For a fuller understanding of the nature and objects of the present invention reference should be made to the following detailed description in conjunction with the accompanying drawings in which:
FIG. 1 is an isometric schematic and block diagram of the first embodiment of the invention.
FIG. 2 is an enlarged partial view corresponding to FIG. 1, but showing a second embodiment of the invention wherein vibration dispensing is replaced by contact dispensing.
With reference to FIG. 1, 1 is a rack containing tens, hundreds or even thousands or more syringe-like containers. 2 is a single one of these containers, and is removable and replaceable in the rack or refillable while still in place. The other hundreds of identical containers are not shown in their entirety, to lend clarity to the drawing. The body of each syringe is clamped in the rack by clamping means not shown. The entire rack can be positioned in a horizontal plane by x-y-actuator means 5. Of course, a cylindrical coordinate system or a conveyor-belt system could be used as well, but an x-y-positioning system is preferred. The syringe that is desired to be utilized is positioned under plunger actuator 3 and connected with clamping means 4 of the actuator. Simultaneously, vibration means 7 is coupled with coupling means 6 which rises to meet and mate with the dispensing tip of syringe 2. Of course, in view of the large number and close proximity of the dispenser tips, the shape and movement path of the coupling means 6 is designed to avoid other dispensing tips. Recipient reservoir collection 8 contains a number of recipient wells 9 and rests on weighing scale 12. Any one of the reservoirs can be moved under the dispensing syringe by x-y-actuator 10. The weight of the reservoir collection is monitored by control means 11 which also commands the two x-y- actuators, the plunger actuator and the vibration means.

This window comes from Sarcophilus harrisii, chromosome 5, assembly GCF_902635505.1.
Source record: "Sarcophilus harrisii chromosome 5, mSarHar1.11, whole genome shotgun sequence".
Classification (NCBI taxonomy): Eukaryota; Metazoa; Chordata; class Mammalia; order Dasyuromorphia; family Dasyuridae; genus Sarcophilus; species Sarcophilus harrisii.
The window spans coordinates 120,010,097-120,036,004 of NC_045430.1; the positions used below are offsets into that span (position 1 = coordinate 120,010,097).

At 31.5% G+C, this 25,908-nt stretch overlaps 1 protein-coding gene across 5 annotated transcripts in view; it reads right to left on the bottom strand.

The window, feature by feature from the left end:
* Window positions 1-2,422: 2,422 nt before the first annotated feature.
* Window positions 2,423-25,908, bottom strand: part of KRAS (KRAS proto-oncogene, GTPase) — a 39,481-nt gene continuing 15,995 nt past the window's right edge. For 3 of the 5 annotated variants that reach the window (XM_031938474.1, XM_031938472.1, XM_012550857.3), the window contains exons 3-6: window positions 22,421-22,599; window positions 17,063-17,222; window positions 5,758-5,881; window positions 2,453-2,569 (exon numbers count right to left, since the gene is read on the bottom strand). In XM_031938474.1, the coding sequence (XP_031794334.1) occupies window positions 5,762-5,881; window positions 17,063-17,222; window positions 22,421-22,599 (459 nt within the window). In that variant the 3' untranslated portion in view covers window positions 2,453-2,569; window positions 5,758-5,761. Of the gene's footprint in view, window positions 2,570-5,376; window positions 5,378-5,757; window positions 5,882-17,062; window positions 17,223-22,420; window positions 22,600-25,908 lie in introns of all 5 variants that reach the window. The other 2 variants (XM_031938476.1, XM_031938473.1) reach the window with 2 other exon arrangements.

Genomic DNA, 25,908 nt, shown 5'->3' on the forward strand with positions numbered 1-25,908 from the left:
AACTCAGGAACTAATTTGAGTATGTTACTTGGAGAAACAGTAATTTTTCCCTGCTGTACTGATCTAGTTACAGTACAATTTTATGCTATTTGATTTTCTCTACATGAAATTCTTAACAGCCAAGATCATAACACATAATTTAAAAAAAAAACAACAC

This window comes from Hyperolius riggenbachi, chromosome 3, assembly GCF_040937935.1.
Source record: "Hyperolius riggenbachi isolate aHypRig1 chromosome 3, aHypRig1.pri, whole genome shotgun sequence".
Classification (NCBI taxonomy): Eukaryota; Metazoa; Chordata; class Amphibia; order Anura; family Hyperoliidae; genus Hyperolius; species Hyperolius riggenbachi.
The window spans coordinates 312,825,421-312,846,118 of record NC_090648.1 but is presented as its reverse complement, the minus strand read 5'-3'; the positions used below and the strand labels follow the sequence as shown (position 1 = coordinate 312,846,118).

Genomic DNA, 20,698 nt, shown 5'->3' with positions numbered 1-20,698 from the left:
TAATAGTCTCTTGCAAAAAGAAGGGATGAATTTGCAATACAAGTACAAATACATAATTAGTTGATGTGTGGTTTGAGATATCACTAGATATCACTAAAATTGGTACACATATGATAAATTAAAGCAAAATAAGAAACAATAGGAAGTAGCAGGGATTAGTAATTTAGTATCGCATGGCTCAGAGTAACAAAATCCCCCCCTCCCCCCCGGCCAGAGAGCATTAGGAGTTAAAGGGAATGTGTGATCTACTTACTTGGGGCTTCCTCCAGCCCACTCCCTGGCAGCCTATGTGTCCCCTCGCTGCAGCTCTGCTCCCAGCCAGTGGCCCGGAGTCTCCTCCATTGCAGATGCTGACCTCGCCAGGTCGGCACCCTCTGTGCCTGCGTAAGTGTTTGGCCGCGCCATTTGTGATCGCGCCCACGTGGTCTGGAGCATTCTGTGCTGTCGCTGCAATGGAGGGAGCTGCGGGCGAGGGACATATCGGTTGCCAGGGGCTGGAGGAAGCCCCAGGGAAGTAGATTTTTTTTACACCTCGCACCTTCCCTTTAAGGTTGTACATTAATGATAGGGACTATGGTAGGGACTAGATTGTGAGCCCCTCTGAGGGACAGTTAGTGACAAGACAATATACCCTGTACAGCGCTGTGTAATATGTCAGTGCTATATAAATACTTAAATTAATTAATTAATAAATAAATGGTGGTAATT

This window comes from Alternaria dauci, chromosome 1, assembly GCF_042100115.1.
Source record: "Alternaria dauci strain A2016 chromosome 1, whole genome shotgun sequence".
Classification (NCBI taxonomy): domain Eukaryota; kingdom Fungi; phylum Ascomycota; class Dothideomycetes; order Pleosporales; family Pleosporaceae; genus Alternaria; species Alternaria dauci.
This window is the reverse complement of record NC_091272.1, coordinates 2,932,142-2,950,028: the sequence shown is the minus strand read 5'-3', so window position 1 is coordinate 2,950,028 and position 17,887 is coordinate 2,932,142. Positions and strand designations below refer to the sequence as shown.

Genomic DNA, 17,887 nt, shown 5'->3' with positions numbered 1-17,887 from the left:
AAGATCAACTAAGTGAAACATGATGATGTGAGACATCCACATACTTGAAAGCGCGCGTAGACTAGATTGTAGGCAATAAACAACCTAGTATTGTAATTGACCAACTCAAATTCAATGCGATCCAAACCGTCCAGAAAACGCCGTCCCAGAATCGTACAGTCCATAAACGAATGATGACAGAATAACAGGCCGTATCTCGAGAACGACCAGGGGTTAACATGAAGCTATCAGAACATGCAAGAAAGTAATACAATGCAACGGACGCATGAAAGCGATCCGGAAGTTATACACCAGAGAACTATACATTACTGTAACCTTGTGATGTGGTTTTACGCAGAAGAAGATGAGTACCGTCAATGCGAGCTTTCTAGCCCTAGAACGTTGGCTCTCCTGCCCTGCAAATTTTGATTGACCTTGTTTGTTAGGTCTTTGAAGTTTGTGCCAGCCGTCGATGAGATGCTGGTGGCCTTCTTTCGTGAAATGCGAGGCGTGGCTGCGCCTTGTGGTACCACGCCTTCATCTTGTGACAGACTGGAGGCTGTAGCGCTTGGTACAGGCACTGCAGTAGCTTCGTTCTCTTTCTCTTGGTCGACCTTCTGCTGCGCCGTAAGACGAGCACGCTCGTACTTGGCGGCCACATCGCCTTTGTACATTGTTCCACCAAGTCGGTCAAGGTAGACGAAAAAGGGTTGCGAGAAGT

Since the plunger tops may be at varying elevations after the rack has been used for a while, or after racks have been exchanged, the plunger actuator may be provided with a contact sensor for recognizing contact with the plunger tops, or the computer may be provided with memory for recording the last known position of the plunger tops.
As an alternative to the clamping means 4 the plunger may have any well known coupling means, including threading, slotting a mating surface for a vacuum fitting, etc.
The coupling means 6 may be a set of jaws, at least one of which is moveable towards the other, for releasably clamping onto the dispenser tip 16 for and forming solid contact transmission of vibrations from the vibration means 7. Since the vibrator moves in a reciprocating fashion, the coupling means should provide good contact at least on the side of the dispenser tip facing the vibrator and the side of the dispenser tip opposite to the vibrator. Alternatively, the coupling means may be in the form of a non-clamping fork or V which receives and nestles the dispensing tip between the prongs of the fork or arms of the V at the time of dispensing.